SCHWARZENBERG, KARL PHILIPP, PRINCE RINCE ZU Austrian field marshal, was born on April 15, 1771, at Vienna. He entered the imperial cavalry in 1788, fought in 1789 under Lacy and Loudon against the Turks, distinguished himself by his bravery, and became major in 1792. At Cateau Cambresis in 1794 his brilliant charge at the head of his regiment, vigorously supported by 12 British squadrons, earned him the cross of the Maria Theresa order. After taking part in the battles of Amberg and Wiirzburg in 1796 he was promoted major-gen eral, and in 1799 lieutenant field marshal. At Hohenlinden in 1800 his promptitude and courage saved the right wing of the Austrian army from destruction, and he afterwards commanded the rearguard. In 1805 he commanded a division under Mack, and when Ulm was surrounded by Napoleon in October he was one of the brave band of cavalry, under the archduke Ferdinand, which cut its way through the hostile lines. In the same year he was made a commander of the order of Maria Theresa and in 1809 he received the Golden Fleece.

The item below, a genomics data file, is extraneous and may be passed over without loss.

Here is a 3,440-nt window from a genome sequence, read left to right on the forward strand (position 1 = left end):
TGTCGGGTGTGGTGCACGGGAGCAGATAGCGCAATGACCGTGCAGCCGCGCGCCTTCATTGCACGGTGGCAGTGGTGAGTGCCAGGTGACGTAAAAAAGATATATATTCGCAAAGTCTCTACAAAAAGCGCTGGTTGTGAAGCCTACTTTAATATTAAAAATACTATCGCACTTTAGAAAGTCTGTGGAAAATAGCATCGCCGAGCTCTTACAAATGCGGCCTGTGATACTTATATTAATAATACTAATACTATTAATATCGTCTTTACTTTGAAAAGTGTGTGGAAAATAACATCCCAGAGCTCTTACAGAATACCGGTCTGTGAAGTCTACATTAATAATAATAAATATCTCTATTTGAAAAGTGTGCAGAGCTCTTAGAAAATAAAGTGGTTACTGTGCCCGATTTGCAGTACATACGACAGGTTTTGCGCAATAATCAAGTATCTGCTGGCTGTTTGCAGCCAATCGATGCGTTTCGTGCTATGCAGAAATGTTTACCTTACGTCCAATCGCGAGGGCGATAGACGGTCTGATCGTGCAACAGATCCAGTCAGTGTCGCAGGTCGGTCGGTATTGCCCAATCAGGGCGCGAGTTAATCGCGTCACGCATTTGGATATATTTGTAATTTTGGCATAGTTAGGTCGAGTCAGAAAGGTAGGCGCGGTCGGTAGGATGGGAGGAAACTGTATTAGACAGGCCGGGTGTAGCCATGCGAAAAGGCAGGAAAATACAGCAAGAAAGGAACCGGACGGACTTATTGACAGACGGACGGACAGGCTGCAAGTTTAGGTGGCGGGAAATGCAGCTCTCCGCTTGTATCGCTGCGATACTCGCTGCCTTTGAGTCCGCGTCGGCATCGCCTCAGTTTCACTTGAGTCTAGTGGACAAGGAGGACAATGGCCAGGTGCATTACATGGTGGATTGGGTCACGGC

In 1808 he was sent on a mission to St. Petersburg (Leningrad) but returned in time to take part in the battle of Wagram, and was soon afterwards promoted general of cavalry. After the Peace of Vienna he was sent to Paris to negotiate the marriage between Napoleon and the archduchess Maria Louisa. The prince
gave a ball in honour of the bride on July 1, 181o, which ended in the tragic death of many of the guests, including his own sister in-law, in a fire. Napoleon held Schwarzenberg in great esteem, and it was at his request that the prince took command of the Austrian auxiliary corps in the Russian campaign of 1812. In 1813 Schwarzenberg, recently promoted field marshal, was appointed commander-in-chief of the allied Grand Army of Bo hemia against France. As such he was the senior of the allied generals who conducted the campaign of 1813-14 to the final victory before Paris and the overthrow of Napoleon. He has been accused of timidity and over-caution but he was always hampered by political considerations : his victory, however achieved, was as complete as Austria desired. His many rewards included the posi tion of president of the Hofkriegsrath, and, as a specially re markable honour, the right to bear the arms of Austria as an escutcheon of pretence. In 1820, when revisiting the battle-field of Leipzig, he was attacked by a stroke, and died there on Oct. 15.